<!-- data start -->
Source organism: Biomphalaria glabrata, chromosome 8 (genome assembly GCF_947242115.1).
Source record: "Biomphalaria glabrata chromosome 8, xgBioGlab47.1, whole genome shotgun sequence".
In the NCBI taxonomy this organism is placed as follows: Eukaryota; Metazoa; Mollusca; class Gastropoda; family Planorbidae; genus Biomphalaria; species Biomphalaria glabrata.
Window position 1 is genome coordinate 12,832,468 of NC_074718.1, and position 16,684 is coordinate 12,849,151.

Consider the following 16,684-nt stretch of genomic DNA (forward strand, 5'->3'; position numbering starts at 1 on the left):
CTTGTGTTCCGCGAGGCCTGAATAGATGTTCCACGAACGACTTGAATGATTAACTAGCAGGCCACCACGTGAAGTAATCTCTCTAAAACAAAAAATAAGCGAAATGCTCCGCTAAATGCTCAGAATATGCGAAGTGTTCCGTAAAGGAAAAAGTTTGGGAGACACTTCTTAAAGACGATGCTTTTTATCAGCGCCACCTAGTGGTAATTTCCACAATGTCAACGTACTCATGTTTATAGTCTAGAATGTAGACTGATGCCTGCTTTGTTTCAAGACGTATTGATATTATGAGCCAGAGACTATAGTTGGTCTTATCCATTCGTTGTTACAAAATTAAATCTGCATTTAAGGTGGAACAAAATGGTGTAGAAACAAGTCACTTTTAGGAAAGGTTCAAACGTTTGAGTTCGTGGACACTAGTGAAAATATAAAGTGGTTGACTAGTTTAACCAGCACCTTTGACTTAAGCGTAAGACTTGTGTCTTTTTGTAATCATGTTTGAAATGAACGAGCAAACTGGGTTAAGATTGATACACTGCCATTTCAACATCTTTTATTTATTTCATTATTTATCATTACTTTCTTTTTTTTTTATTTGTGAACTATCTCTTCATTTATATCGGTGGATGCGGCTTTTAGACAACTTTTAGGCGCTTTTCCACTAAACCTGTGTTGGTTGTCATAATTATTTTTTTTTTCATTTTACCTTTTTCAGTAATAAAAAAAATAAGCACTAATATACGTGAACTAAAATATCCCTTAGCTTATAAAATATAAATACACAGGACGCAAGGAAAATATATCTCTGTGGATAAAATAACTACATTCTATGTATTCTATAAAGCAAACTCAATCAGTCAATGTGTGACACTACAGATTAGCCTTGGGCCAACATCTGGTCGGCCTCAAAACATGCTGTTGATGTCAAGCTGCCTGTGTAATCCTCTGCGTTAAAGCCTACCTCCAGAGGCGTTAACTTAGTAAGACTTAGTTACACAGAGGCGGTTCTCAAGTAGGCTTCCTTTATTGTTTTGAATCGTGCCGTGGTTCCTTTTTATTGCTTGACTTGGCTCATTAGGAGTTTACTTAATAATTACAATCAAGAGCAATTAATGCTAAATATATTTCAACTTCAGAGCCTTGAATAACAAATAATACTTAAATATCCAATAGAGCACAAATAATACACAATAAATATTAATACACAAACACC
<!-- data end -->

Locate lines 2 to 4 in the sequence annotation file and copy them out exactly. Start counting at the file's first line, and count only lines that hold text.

Source record: "Biomphalaria glabrata chromosome 8, xgBioGlab47.1, whole genome shotgun sequence".
In the NCBI taxonomy this organism is placed as follows: Eukaryota; Metazoa; Mollusca; class Gastropoda; family Planorbidae; genus Biomphalaria; species Biomphalaria glabrata.
Window position 1 is genome coordinate 12,832,468 of NC_074718.1, and position 16,684 is coordinate 12,849,151.